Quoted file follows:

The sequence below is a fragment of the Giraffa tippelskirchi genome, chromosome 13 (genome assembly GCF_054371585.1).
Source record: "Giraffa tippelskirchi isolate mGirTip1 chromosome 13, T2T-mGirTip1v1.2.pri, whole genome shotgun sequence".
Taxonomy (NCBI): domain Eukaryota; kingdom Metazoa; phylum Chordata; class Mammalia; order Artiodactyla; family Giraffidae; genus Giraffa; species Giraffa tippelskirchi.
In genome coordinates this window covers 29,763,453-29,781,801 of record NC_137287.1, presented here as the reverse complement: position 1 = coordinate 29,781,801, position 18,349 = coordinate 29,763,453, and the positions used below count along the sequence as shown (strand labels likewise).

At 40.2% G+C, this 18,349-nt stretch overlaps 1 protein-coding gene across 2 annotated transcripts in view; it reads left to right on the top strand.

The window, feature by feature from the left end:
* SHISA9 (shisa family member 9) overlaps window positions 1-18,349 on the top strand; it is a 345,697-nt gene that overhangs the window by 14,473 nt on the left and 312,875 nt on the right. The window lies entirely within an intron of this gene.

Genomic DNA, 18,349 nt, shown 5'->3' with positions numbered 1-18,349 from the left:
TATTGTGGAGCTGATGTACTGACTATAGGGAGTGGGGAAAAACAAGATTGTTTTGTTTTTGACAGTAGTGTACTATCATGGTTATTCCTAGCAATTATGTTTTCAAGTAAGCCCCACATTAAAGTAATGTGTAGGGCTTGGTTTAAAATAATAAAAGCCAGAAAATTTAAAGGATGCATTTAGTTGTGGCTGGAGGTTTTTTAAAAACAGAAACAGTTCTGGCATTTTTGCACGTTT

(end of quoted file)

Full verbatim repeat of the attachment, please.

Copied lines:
The sequence below is a fragment of the Giraffa tippelskirchi genome, chromosome 13 (genome assembly GCF_054371585.1).
Source record: "Giraffa tippelskirchi isolate mGirTip1 chromosome 13, T2T-mGirTip1v1.2.pri, whole genome shotgun sequence".
Taxonomy (NCBI): domain Eukaryota; kingdom Metazoa; phylum Chordata; class Mammalia; order Artiodactyla; family Giraffidae; genus Giraffa; species Giraffa tippelskirchi.
In genome coordinates this window covers 29,763,453-29,781,801 of record NC_137287.1, presented here as the reverse complement: position 1 = coordinate 29,781,801, position 18,349 = coordinate 29,763,453, and the positions used below count along the sequence as shown (strand labels likewise).

At 40.2% G+C, this 18,349-nt stretch overlaps 1 protein-coding gene across 2 annotated transcripts in view; it reads left to right on the top strand.

The window, feature by feature from the left end:
* SHISA9 (shisa family member 9) overlaps window positions 1-18,349 on the top strand; it is a 345,697-nt gene that overhangs the window by 14,473 nt on the left and 312,875 nt on the right. The window lies entirely within an intron of this gene.

Genomic DNA, 18,349 nt, shown 5'->3' with positions numbered 1-18,349 from the left:
TATTGTGGAGCTGATGTACTGACTATAGGGAGTGGGGAAAAACAAGATTGTTTTGTTTTTGACAGTAGTGTACTATCATGGTTATTCCTAGCAATTATGTTTTCAAGTAAGCCCCACATTAAAGTAATGTGTAGGGCTTGGTTTAAAATAATAAAAGCCAGAAAATTTAAAGGATGCATTTAGTTGTGGCTGGAGGTTTTTTAAAAACAGAAACAGTTCTGGCATTTTTGCACGTTT